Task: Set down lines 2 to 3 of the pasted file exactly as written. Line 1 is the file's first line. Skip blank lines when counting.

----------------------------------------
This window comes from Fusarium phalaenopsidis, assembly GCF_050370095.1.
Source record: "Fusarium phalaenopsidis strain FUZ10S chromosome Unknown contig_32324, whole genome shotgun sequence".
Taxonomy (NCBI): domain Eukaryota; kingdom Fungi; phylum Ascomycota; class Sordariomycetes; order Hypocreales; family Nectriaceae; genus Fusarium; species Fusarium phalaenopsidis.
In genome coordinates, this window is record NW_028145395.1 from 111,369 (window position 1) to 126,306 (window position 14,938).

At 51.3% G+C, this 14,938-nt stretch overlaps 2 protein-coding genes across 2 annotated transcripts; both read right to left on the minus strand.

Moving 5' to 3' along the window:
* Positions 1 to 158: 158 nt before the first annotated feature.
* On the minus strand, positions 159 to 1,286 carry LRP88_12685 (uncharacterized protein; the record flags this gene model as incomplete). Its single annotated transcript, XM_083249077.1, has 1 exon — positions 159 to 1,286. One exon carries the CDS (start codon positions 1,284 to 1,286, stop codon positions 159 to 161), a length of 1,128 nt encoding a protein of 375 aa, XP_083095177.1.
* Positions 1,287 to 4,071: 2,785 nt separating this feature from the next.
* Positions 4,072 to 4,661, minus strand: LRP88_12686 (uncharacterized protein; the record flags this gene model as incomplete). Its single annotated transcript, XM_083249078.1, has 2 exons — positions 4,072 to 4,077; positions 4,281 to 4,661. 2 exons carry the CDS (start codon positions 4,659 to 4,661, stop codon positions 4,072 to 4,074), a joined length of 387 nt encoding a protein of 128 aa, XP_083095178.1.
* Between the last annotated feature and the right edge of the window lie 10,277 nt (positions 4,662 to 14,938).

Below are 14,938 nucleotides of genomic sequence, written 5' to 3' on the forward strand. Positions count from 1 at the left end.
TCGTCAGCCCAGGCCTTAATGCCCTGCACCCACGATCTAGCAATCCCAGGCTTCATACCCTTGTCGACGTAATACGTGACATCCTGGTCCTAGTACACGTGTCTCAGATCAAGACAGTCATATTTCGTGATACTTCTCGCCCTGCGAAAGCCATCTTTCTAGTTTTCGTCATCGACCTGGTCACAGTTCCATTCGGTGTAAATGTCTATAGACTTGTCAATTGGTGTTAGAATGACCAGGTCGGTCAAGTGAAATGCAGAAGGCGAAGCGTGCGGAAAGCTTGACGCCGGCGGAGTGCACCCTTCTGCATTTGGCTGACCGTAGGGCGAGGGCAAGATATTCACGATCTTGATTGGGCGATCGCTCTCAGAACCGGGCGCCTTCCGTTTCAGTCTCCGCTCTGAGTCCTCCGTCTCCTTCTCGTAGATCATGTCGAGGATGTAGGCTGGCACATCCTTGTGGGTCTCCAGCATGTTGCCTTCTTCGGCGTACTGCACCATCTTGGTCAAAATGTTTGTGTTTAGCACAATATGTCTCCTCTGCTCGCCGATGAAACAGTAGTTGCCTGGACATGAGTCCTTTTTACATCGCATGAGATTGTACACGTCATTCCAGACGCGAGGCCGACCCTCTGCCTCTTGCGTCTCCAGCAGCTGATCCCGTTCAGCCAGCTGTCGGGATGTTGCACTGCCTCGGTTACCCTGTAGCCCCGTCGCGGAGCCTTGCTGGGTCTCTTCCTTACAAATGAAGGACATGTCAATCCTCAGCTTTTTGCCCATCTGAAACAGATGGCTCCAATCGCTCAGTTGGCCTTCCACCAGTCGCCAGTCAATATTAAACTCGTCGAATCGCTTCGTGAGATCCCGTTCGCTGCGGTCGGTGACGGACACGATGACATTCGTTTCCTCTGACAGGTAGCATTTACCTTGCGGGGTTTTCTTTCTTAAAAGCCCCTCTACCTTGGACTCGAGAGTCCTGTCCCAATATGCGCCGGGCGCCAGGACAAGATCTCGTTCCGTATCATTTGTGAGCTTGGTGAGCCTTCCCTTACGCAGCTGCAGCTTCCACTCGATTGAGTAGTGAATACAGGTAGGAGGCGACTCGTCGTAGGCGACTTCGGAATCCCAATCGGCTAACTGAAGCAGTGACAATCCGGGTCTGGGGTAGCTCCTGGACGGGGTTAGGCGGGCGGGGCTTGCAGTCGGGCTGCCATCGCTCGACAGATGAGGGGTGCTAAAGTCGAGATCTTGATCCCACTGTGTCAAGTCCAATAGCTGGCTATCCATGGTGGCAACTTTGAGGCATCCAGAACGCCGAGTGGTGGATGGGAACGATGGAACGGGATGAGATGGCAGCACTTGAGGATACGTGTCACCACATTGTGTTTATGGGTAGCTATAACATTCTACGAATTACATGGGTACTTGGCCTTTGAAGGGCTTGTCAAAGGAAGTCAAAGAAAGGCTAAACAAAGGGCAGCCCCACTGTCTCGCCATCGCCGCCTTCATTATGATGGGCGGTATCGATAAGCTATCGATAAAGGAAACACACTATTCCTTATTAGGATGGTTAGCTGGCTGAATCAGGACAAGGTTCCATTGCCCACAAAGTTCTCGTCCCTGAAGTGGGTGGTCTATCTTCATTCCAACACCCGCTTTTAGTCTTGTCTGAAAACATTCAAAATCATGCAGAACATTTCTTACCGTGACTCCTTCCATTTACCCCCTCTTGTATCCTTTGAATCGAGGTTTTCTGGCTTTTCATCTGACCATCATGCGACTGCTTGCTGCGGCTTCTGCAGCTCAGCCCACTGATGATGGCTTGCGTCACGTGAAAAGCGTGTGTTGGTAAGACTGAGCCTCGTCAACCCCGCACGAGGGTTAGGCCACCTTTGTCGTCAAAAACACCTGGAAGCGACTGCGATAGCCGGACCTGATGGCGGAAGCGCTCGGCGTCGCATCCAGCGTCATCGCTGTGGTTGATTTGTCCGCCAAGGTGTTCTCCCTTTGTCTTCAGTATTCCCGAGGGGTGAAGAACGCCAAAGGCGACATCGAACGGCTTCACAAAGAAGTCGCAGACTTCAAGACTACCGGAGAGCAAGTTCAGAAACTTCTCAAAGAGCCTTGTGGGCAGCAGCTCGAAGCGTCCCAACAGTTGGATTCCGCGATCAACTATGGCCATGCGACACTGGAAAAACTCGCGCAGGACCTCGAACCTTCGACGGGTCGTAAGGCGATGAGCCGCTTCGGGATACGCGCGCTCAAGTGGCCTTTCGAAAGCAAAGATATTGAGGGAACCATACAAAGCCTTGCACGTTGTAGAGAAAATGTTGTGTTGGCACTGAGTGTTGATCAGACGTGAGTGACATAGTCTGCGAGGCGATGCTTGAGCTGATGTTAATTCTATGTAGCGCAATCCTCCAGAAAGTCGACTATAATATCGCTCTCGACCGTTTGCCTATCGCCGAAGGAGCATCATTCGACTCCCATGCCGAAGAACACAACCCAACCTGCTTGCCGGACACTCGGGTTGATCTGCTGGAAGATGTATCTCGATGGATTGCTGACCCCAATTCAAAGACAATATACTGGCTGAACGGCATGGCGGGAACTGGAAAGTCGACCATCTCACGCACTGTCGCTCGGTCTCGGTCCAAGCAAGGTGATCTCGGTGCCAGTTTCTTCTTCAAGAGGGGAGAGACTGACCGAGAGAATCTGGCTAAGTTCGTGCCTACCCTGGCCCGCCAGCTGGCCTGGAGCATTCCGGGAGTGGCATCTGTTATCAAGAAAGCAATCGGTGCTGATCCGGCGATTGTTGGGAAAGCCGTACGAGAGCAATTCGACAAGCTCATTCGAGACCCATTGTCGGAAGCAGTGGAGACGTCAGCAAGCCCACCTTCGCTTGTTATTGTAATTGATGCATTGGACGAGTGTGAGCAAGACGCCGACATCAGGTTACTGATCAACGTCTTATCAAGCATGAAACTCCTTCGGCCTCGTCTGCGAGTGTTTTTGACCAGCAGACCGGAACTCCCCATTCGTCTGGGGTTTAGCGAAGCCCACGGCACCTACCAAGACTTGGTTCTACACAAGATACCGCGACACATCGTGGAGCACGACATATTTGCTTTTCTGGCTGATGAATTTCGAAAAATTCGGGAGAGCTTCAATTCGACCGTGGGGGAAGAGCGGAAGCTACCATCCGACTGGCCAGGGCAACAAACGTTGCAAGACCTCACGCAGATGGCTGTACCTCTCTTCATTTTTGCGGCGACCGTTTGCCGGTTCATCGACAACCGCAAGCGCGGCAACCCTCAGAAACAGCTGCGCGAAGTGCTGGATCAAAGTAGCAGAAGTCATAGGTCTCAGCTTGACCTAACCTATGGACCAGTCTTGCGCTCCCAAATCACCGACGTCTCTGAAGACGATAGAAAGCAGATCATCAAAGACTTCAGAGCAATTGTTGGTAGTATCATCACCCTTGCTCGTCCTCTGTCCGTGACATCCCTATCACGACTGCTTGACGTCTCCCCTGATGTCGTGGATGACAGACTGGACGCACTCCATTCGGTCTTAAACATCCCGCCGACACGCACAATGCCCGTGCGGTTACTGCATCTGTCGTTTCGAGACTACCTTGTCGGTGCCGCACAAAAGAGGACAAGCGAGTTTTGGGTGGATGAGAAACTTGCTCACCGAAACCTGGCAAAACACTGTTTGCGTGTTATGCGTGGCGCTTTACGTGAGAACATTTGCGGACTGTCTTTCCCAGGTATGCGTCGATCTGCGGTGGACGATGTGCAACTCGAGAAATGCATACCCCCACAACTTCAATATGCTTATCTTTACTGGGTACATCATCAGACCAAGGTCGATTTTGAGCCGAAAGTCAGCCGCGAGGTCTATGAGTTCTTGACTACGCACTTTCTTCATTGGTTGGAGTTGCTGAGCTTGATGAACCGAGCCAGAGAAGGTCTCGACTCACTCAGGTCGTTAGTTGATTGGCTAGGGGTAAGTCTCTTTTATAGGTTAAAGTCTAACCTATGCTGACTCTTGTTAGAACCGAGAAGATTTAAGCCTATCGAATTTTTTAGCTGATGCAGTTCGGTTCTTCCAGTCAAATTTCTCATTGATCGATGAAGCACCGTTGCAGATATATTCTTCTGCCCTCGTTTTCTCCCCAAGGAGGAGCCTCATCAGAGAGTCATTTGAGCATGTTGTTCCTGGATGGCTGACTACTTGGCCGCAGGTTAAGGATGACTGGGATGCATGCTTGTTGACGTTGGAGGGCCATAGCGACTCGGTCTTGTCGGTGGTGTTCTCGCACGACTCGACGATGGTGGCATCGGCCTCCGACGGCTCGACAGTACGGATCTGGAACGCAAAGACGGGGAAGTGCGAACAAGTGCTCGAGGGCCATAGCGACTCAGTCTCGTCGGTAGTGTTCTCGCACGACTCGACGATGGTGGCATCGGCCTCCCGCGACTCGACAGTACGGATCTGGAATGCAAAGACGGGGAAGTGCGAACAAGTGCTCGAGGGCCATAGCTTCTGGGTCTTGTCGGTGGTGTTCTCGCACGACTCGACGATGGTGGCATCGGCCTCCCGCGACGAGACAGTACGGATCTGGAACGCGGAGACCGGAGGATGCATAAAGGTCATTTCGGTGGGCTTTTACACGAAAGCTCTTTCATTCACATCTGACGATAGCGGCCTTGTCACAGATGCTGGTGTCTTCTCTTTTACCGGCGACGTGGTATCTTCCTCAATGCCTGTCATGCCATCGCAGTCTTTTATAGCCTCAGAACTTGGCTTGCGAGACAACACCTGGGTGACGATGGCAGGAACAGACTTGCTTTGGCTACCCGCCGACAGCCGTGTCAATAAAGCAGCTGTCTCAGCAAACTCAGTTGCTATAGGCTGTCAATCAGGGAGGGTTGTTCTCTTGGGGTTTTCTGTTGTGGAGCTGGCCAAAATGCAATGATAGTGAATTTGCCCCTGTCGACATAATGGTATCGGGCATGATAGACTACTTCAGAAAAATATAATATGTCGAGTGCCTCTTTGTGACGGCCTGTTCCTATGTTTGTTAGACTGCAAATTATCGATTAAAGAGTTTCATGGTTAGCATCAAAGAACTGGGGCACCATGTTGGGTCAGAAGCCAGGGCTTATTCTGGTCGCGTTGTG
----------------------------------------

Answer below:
Source record: "Fusarium phalaenopsidis strain FUZ10S chromosome Unknown contig_32324, whole genome shotgun sequence".
Taxonomy (NCBI): domain Eukaryota; kingdom Fungi; phylum Ascomycota; class Sordariomycetes; order Hypocreales; family Nectriaceae; genus Fusarium; species Fusarium phalaenopsidis.